the art, and since they do not have any signi?cant effect
It cannot increase output level, and so must reduce output
on the function of this invention, they will not. be dis
level to equal that ‘of the lowest value throughout the
cussed in detail in this speci?cation.
tuning range.
The output tuned circuit sees mainly the load of the
The low impedance output may be achieved by trans
resistance 41; since the loading by the grid tuned circuit
former coupling or other techniques well known in the
is negligible in this case. Under certain optimum condi
art. This low impedance can be coupled to a relatively 65 tions, the voltage generated by the oscillator will be a
high resistance in series with the load, so that the varia
maximum. However, as the frequency of the tuned cir
tions in the impedance of the output of the tuned circuit
cuits is changed by changing the inductance of the in
ductors, the voltage, generated by the oscillator and ap
become negligible in relation to the total impedance which
pearing across the load resistor, decreases.
includes the constant resistance. This system is still not
This is compensated for by the improved oscillator of
an ideally constant impedance, and it is obviously very
the circuit of FIGURE 2 which incorporates the com
ine?icient.
pensating device 40 of this invention. All of the other
3,063,022
elements of FIGURE 2 correspond to the elements of
FIGURE 1 and have the same numbers.
The compensating circuit 40 of FIGURE 2 includes a
Li
would be in the order of 1200 ohms and a type 2C39A
tube, with suitable supply voltages, may be used. This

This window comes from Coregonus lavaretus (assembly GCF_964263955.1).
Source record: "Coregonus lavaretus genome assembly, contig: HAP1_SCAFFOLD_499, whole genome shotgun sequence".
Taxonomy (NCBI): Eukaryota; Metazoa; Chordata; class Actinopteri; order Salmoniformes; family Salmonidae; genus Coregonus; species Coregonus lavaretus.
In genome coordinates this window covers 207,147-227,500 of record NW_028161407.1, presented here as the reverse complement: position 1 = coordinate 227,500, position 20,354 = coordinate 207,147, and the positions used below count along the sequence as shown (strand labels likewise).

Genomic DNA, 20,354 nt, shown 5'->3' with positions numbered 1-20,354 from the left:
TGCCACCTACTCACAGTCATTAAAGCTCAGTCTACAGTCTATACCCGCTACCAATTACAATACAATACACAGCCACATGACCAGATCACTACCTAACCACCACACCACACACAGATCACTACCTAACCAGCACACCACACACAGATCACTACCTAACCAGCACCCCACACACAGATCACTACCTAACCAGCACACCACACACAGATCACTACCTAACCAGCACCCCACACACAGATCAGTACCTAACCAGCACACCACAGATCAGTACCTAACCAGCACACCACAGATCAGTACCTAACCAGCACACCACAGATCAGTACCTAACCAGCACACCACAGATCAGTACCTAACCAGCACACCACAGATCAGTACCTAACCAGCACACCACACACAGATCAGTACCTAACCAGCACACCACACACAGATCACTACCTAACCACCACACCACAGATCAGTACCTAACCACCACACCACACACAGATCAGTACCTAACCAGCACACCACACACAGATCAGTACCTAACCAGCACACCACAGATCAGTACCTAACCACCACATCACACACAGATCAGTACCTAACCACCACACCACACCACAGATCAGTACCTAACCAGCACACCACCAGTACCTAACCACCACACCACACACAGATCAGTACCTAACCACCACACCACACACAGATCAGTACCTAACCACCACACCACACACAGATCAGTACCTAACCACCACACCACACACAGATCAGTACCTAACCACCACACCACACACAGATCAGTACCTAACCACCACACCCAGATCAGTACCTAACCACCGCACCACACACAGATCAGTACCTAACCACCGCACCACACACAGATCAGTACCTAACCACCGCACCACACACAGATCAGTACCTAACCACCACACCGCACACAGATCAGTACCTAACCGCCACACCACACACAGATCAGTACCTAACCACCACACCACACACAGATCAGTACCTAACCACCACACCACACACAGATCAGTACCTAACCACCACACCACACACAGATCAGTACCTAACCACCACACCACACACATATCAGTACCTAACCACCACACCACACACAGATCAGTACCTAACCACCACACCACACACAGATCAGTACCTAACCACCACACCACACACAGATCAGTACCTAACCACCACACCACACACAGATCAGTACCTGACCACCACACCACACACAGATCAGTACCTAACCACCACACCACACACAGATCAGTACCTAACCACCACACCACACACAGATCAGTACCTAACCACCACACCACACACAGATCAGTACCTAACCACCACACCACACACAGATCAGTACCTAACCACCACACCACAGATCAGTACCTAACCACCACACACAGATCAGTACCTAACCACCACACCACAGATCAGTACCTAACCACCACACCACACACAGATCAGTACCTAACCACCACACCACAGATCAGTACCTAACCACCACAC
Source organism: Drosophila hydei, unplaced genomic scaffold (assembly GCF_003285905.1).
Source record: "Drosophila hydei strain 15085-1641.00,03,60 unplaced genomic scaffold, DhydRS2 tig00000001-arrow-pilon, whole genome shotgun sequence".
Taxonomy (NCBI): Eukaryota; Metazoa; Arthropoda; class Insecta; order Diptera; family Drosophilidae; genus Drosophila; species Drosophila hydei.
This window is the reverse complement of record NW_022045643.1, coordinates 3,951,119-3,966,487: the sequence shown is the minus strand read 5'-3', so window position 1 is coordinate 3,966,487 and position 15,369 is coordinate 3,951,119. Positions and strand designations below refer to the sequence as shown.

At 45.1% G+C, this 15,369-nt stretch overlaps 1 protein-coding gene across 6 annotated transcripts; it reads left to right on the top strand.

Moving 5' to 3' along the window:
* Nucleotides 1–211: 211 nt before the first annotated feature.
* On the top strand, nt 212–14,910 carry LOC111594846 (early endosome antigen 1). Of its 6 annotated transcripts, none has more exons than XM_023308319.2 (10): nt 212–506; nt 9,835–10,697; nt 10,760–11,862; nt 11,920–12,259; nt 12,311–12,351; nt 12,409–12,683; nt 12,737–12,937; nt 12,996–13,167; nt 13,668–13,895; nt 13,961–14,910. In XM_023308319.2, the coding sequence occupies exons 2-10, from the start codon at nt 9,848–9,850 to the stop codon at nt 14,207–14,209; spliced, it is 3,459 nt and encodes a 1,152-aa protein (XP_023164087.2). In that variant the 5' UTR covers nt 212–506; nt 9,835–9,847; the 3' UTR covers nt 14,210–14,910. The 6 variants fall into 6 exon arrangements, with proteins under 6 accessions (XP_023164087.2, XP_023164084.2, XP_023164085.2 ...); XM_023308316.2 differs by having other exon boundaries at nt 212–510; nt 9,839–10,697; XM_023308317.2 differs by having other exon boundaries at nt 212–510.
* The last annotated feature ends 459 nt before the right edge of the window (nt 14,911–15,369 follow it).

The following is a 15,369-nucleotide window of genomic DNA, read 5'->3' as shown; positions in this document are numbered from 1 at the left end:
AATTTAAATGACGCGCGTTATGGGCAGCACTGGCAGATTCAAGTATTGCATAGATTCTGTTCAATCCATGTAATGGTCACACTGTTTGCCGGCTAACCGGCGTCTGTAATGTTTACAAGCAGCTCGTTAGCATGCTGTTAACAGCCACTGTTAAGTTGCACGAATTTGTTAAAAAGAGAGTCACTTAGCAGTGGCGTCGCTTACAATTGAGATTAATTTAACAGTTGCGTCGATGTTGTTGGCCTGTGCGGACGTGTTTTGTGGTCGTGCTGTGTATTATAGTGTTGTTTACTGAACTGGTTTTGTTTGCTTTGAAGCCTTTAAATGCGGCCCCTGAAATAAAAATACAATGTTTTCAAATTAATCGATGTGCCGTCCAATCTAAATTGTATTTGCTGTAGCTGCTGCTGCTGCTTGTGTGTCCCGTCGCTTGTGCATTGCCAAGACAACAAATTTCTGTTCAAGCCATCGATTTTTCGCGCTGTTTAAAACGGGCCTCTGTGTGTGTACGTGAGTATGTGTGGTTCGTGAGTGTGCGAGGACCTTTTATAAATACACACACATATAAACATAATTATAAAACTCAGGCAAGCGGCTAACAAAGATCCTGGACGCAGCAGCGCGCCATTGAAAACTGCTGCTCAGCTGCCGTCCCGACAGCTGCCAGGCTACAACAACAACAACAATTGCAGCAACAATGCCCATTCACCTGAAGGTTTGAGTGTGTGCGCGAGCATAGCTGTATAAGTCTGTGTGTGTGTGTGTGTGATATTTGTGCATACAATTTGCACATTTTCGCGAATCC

oscillator functioned between 40 and 130 megacycles. _
variable inductor, 42, which is connected across the re
sistor 41. The inductor is connected as an auto-trans
former with a portion of its Winding connected in series
with the inductors 22 and 32 of the tuned circuits 2%
and 30. The full winding of the inductor 42 is con
nected across the load 41.
What is claimed is:
1. In combination with a tuned circuit having a vari
able reactance, an output load comprising a variable in
ductor having a variable tap, a resistive load connected
across said variable inductor, the portion of said in
ductor between said variable tap and one of the ends of
said inductor connected in series with the variable react
The inductor 42 is variable, and is ganged to the other 10 ance of said tuned circuit, and ganged coupling means
inductors so that they all vary together. The best way
between said variable tap and said variable reactance, for
of accomplishing this is with the conventional, “INDUC
changing the position of the variable tap of said inductor
TUNER” type of a device, mentioned in connection with
simultaneously with any change in the variable reactance
the circuit of FIGURE 1. In the case of FIGURE 2, one
circuit.
of the coils of the “INDUCTUNER” may be modi?ed 15 tuned
2. In combination with a tuned circuit having capaci
to have both ends free rather than having one end con
tive and inductive reactances, means for varying said in
nected to the movable center-tap, as is normal for such